• That expert believes your case has merit. In other words, he or she would have acted differently from your doctor in similar circumstances.

The professional signing your affidavit of merit need not be an expert witness testifying in court. While some doctors may feel comfortable stating they would have acted differently, they may feel uncomfortable testifying against a colleague.

Additionally, your attorney may think that the expert who signed your affidavit might not be an effective testifying witness. Reasons for this can differ, but one possible reason might be that the doctor is very technical or not approachable.

Do I Need an Affidavit of Merit to Win?

All states require an affidavit of merit, but the time to file it varies. In Texas, you must file your affidavit of merit with your initial complaint, unless the statute of limitations for your case is within 10 days. In those cases, you have 30 days to file an affidavit of merit.

Failure to comply with these regulations could result in the courts dismissing your case. For the best outcome, get in touch with a personal injury attorney soon after suspected medical malpractice; he or she can help ensure a timely filing of all documentation.

Posted by admin at 10:12 pm

What are Common Signs of Nursing Home Negligence?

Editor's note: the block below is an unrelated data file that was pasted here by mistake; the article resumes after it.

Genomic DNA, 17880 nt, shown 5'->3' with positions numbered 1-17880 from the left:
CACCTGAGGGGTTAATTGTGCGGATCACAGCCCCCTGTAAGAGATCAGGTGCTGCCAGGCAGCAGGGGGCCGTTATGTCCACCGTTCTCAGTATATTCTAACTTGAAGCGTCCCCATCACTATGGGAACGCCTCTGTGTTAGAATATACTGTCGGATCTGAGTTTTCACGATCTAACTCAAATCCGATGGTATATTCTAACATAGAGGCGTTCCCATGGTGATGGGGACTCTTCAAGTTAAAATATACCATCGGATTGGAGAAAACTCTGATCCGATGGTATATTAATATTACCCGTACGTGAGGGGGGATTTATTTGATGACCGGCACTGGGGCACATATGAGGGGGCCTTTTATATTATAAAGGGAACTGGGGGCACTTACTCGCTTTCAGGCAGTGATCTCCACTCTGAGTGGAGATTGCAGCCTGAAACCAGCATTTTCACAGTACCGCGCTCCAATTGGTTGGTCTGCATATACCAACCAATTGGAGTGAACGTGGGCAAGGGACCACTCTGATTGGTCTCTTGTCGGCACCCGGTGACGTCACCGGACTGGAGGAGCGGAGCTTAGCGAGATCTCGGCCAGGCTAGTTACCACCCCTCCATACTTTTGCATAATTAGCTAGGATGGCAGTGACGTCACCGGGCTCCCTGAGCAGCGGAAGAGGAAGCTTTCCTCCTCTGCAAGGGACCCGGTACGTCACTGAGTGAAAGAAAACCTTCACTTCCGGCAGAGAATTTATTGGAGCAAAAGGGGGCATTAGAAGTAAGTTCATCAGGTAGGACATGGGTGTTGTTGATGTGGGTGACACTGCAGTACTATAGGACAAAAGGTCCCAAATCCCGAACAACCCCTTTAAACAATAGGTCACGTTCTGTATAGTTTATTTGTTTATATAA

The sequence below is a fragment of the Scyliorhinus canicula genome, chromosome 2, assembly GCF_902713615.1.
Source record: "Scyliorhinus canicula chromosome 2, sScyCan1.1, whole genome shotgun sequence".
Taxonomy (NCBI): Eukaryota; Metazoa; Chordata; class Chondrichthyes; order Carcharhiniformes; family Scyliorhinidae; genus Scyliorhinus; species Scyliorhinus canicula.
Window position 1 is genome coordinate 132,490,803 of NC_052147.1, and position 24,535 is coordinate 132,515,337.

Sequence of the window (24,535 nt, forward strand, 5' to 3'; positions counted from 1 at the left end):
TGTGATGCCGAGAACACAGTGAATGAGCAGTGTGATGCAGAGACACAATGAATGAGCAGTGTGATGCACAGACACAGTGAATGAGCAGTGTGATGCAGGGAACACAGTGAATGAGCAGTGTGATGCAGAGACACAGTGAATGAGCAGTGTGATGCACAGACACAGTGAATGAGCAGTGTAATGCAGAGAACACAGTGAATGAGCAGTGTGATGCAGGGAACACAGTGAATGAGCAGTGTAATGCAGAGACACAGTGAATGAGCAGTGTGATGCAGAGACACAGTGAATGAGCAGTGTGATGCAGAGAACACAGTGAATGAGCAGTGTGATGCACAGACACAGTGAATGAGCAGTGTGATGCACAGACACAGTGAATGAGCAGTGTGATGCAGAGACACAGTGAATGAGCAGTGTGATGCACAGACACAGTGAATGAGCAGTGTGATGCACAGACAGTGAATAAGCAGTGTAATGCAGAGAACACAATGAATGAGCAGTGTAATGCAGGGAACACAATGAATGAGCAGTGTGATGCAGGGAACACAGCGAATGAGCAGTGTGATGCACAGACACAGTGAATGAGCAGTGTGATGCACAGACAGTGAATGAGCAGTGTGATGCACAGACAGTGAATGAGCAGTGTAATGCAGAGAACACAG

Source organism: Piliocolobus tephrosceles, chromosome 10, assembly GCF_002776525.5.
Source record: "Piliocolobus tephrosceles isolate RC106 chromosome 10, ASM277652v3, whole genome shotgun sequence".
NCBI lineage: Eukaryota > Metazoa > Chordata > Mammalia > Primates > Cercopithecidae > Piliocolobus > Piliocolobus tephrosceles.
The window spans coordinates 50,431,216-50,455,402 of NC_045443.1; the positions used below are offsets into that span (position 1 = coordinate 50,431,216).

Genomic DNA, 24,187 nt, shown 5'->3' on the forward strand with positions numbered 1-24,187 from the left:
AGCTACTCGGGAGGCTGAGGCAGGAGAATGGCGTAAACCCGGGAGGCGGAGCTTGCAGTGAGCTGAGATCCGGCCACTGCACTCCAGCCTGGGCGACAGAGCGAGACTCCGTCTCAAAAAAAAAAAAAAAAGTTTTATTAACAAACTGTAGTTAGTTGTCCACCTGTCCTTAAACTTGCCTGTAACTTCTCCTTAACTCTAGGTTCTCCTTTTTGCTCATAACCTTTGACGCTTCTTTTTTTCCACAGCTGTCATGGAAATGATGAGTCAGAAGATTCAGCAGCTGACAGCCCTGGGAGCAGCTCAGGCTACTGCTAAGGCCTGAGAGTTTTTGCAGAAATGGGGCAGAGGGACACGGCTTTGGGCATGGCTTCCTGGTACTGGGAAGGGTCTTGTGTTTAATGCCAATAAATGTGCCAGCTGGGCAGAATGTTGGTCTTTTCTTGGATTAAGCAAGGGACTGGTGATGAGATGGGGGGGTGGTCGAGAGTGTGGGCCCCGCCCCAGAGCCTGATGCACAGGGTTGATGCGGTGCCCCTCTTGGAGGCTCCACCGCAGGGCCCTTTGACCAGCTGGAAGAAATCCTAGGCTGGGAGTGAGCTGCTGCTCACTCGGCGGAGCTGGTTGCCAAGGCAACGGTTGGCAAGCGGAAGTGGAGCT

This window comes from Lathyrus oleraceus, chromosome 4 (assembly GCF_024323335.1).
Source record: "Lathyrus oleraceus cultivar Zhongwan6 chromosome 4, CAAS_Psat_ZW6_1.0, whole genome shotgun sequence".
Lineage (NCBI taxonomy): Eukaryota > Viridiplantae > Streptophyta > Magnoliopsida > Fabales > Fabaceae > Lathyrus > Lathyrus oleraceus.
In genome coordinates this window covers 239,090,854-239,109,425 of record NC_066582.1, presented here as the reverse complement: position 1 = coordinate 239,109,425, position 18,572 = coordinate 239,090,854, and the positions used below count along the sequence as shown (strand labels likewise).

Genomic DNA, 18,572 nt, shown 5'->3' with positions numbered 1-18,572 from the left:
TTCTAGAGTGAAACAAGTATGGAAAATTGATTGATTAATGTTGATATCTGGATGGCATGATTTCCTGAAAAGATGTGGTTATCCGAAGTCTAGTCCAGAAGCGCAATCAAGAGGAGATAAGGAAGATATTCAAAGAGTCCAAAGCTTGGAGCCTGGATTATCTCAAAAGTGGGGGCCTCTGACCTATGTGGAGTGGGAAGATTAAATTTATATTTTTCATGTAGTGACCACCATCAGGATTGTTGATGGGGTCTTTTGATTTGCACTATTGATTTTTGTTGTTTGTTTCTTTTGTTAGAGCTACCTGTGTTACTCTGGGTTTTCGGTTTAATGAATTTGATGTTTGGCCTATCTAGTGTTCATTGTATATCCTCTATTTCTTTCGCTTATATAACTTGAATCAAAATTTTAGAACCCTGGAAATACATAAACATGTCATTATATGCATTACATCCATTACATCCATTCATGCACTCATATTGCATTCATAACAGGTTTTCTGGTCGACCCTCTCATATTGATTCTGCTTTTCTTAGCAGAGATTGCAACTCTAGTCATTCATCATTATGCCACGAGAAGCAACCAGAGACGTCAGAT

Thursday, October 20, 2016

Our nation’s elderly are our greatest living accounts of history. They’ve lived through many of our nation’s greatest moments and often have a story to tell. Unfortunately, not everyone treats senior citizens with respect. Nursing home abuse and negligence are on the rise – a recent study from Cornell University found the actual incidence of elder abuse is about 24 times higher than reported to law enforcement or social services. Of the many types of abuse, psychological abuse is the most common. Learn about elder abuse, the signs of neglect, as well as when you should consult an attorney.

What is Elder Abuse?

As defined by the Center for Disease Control and Prevention (CDC), elder abuse is any type of abuse or neglect of someone age 60 or older, performed by a caregiver, loved one, or anyone with whom there is an expectation of trust. Nursing home professionals, for example, should take care of residents.

While many types of abuse show a specific intent to harm, neglect is a little different. Nursing home neglect involves a breach of duty or providing substandard care to a patient, resulting in harm.

The Types of Nursing Home Neglect

Just as there are many types of abuse, there are also several different forms of nursing home neglect. The main kinds include: